It's the Jersey Shore, no doubt, but Wildwood's mayor doesn't want the stereotypes that come along with it. And saggy pants, he said, do nothing but perpetuate the negative stereotypes that come with a summer "down the shore."
That's why the mayor of Wildwood, N.J., is leading the charge on a saggy pants ban on the beach town's boardwalk. "Their whole rear ends are sticking out," Mayor Ernie Troiano Jr. said. "These kids have no respect for anyone including themselves."
There was no one event that led to the proposed ban, he said, rather a long line of complaints from people who were tired of seeing people's underwear hanging out of their pants. "People kept asking what I was going to do about it," he said.
Locals are "extremely offended" by the saggy pants. "We welcome everyone here, we don't discriminate against anyone," he said. "But what about my rights not to have to see your rear end?"
The vote on the ban, which the mayor said he is "99.9 percent sure" will succeed, takes place June 12. It will take 20 days to become law.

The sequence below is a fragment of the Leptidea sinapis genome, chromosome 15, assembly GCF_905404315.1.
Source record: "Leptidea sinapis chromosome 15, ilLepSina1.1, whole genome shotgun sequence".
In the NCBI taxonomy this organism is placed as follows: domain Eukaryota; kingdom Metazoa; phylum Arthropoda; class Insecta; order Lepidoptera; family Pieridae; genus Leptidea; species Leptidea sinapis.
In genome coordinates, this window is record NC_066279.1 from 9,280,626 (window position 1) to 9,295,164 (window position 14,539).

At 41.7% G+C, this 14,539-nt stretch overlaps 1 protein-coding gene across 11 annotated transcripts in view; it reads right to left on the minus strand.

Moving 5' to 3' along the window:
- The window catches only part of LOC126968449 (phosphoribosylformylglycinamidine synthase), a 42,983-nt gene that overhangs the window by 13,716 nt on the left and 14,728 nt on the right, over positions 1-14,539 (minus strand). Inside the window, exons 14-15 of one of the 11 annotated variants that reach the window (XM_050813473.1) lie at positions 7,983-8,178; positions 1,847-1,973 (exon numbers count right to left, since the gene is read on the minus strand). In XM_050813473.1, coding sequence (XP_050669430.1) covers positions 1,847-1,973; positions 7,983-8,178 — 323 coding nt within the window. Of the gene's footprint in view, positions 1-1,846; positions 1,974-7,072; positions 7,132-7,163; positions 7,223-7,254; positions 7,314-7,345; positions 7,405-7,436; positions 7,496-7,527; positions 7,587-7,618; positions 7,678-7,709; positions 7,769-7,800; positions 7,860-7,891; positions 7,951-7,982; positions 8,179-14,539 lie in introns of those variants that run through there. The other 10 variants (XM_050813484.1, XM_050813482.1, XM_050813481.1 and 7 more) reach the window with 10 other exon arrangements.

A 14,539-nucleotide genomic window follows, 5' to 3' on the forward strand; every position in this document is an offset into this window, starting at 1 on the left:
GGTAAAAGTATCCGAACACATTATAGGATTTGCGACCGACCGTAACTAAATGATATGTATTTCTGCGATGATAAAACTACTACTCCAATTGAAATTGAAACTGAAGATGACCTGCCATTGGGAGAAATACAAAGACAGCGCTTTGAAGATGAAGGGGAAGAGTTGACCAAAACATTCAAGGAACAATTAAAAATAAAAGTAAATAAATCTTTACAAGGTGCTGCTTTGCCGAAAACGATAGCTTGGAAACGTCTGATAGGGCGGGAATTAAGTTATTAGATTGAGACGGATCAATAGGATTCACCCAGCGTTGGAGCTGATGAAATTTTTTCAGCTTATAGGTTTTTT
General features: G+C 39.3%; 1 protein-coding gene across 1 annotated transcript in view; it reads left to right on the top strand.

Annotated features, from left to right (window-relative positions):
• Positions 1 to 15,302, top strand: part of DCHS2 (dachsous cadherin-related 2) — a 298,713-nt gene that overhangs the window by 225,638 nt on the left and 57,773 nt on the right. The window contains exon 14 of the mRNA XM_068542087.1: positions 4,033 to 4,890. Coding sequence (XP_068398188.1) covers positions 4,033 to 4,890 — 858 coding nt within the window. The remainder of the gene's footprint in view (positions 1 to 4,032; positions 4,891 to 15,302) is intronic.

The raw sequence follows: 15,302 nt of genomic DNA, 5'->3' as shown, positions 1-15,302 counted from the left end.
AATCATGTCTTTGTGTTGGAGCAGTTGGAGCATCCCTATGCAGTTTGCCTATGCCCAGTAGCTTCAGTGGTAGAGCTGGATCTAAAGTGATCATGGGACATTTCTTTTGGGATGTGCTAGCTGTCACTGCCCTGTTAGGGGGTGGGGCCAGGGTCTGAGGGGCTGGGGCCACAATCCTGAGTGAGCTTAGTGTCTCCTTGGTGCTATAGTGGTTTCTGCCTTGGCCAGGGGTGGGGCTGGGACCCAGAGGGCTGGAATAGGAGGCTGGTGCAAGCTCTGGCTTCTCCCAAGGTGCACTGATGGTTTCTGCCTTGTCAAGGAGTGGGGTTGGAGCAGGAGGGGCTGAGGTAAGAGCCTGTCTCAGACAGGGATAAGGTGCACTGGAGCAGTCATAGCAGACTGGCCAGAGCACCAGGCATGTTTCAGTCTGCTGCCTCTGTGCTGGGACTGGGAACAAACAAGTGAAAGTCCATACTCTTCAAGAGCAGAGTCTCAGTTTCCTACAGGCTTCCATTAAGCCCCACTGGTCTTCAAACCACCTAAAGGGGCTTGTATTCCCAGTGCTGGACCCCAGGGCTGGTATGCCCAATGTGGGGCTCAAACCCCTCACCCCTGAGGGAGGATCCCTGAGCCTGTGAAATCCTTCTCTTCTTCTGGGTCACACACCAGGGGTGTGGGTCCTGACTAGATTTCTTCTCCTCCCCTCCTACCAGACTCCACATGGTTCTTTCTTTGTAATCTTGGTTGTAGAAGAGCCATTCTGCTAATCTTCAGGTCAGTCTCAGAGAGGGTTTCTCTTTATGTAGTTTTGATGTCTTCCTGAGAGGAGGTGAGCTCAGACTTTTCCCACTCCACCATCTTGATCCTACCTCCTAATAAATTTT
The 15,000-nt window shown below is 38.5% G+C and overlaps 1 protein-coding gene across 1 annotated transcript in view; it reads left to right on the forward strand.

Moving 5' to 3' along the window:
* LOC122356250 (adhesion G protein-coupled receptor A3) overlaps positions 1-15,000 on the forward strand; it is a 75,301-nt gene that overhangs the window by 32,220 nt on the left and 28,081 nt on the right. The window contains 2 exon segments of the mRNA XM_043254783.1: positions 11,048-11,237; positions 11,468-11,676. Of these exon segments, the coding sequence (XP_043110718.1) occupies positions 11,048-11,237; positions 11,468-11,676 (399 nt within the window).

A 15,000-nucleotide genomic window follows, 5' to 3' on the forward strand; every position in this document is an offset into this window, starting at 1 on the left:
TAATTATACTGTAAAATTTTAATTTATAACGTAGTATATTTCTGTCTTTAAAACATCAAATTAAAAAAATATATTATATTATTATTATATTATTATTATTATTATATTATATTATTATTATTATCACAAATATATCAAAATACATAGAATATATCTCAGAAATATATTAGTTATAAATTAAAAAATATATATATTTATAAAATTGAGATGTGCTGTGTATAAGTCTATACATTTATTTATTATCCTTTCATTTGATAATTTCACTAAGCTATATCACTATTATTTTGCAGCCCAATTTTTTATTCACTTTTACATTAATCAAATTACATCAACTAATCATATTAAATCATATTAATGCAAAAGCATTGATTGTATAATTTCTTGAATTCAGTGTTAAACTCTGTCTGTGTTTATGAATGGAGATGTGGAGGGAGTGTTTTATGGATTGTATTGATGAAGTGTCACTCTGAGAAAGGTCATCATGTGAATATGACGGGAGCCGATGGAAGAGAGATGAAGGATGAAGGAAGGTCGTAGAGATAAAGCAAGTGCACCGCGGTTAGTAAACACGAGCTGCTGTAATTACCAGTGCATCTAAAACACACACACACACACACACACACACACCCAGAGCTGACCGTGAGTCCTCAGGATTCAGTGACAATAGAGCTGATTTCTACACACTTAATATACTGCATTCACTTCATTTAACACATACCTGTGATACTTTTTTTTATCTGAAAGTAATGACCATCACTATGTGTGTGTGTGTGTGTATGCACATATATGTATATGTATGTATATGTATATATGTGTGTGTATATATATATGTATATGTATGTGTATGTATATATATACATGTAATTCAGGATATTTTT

On the 21st day, he said, police will begin "politely asking" people to hike up their pants.
"It's not a hit squad," he said. "There's no Gestapo running up and down the boardwalk looking for offenders."
If they don't comply, Troiano said, they will be asked to leave the boardwalk. If they become belligerent they will get a ticket.
The mayor's not at all worried about driving away people committed to this particular fashion from Wildwood. "I thought about it for about a second," he said. "But you know what? Go somewhere else. We don't need the aggravation. For every saggy pants we lose we'll get about 10 families."
Wildwood isn't the first town to try and put an end to saggy pants. In April, Louisiana's Terrebonne Parish banned saggy pants that hang below the waist. Earlier this month, a councilman in Beaumont, Texas asked his fellow council members to consider a ban, citing it as a top complaint in his area.